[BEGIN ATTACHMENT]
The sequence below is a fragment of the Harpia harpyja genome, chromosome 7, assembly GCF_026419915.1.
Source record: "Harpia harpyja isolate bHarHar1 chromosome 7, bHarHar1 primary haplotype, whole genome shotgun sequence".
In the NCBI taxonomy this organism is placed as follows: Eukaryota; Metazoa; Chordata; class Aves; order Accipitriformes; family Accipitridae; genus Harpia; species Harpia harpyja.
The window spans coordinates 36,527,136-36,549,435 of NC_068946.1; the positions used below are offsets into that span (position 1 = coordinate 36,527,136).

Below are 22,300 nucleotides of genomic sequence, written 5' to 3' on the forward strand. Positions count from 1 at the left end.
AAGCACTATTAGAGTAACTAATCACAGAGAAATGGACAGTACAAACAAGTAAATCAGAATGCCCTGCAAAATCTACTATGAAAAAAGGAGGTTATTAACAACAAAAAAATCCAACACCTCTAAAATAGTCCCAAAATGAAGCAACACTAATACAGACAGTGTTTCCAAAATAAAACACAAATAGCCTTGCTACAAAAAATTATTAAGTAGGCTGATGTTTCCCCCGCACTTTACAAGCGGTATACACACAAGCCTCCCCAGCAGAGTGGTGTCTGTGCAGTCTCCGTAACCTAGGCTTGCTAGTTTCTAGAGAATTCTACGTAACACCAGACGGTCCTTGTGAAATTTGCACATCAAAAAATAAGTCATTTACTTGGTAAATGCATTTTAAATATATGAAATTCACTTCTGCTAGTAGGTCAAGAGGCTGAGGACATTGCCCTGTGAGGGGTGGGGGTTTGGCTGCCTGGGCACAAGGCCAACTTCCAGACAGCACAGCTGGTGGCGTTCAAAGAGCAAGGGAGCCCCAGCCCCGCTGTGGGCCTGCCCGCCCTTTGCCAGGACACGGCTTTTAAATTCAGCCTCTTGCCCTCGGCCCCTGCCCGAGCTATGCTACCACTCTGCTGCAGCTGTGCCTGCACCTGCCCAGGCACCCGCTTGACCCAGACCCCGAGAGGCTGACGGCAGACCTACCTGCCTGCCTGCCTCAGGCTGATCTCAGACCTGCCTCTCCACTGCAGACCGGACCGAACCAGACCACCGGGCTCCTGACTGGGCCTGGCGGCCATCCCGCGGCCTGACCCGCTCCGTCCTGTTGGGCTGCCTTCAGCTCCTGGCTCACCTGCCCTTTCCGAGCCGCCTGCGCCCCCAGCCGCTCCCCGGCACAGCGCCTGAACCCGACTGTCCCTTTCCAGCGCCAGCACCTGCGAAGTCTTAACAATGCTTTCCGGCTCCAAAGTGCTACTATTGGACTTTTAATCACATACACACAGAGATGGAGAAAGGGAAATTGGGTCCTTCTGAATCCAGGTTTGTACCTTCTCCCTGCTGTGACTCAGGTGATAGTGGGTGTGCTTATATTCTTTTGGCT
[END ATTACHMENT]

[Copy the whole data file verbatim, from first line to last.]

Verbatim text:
The sequence below is a fragment of the Harpia harpyja genome, chromosome 7, assembly GCF_026419915.1.
Source record: "Harpia harpyja isolate bHarHar1 chromosome 7, bHarHar1 primary haplotype, whole genome shotgun sequence".
In the NCBI taxonomy this organism is placed as follows: Eukaryota; Metazoa; Chordata; class Aves; order Accipitriformes; family Accipitridae; genus Harpia; species Harpia harpyja.
The window spans coordinates 36,527,136-36,549,435 of NC_068946.1; the positions used below are offsets into that span (position 1 = coordinate 36,527,136).

Below are 22,300 nucleotides of genomic sequence, written 5' to 3' on the forward strand. Positions count from 1 at the left end.
AAGCACTATTAGAGTAACTAATCACAGAGAAATGGACAGTACAAACAAGTAAATCAGAATGCCCTGCAAAATCTACTATGAAAAAAGGAGGTTATTAACAACAAAAAAATCCAACACCTCTAAAATAGTCCCAAAATGAAGCAACACTAATACAGACAGTGTTTCCAAAATAAAACACAAATAGCCTTGCTACAAAAAATTATTAAGTAGGCTGATGTTTCCCCCGCACTTTACAAGCGGTATACACACAAGCCTCCCCAGCAGAGTGGTGTCTGTGCAGTCTCCGTAACCTAGGCTTGCTAGTTTCTAGAGAATTCTACGTAACACCAGACGGTCCTTGTGAAATTTGCACATCAAAAAATAAGTCATTTACTTGGTAAATGCATTTTAAATATATGAAATTCACTTCTGCTAGTAGGTCAAGAGGCTGAGGACATTGCCCTGTGAGGGGTGGGGGTTTGGCTGCCTGGGCACAAGGCCAACTTCCAGACAGCACAGCTGGTGGCGTTCAAAGAGCAAGGGAGCCCCAGCCCCGCTGTGGGCCTGCCCGCCCTTTGCCAGGACACGGCTTTTAAATTCAGCCTCTTGCCCTCGGCCCCTGCCCGAGCTATGCTACCACTCTGCTGCAGCTGTGCCTGCACCTGCCCAGGCACCCGCTTGACCCAGACCCCGAGAGGCTGACGGCAGACCTACCTGCCTGCCTGCCTCAGGCTGATCTCAGACCTGCCTCTCCACTGCAGACCGGACCGAACCAGACCACCGGGCTCCTGACTGGGCCTGGCGGCCATCCCGCGGCCTGACCCGCTCCGTCCTGTTGGGCTGCCTTCAGCTCCTGGCTCACCTGCCCTTTCCGAGCCGCCTGCGCCCCCAGCCGCTCCCCGGCACAGCGCCTGAACCCGACTGTCCCTTTCCAGCGCCAGCACCTGCGAAGTCTTAACAATGCTTTCCGGCTCCAAAGTGCTACTATTGGACTTTTAATCACATACACACAGAGATGGAGAAAGGGAAATTGGGTCCTTCTGAATCCAGGTTTGTACCTTCTCCCTGCTGTGACTCAGGTGATAGTGGGTGTGCTTATATTCTTTTGGCT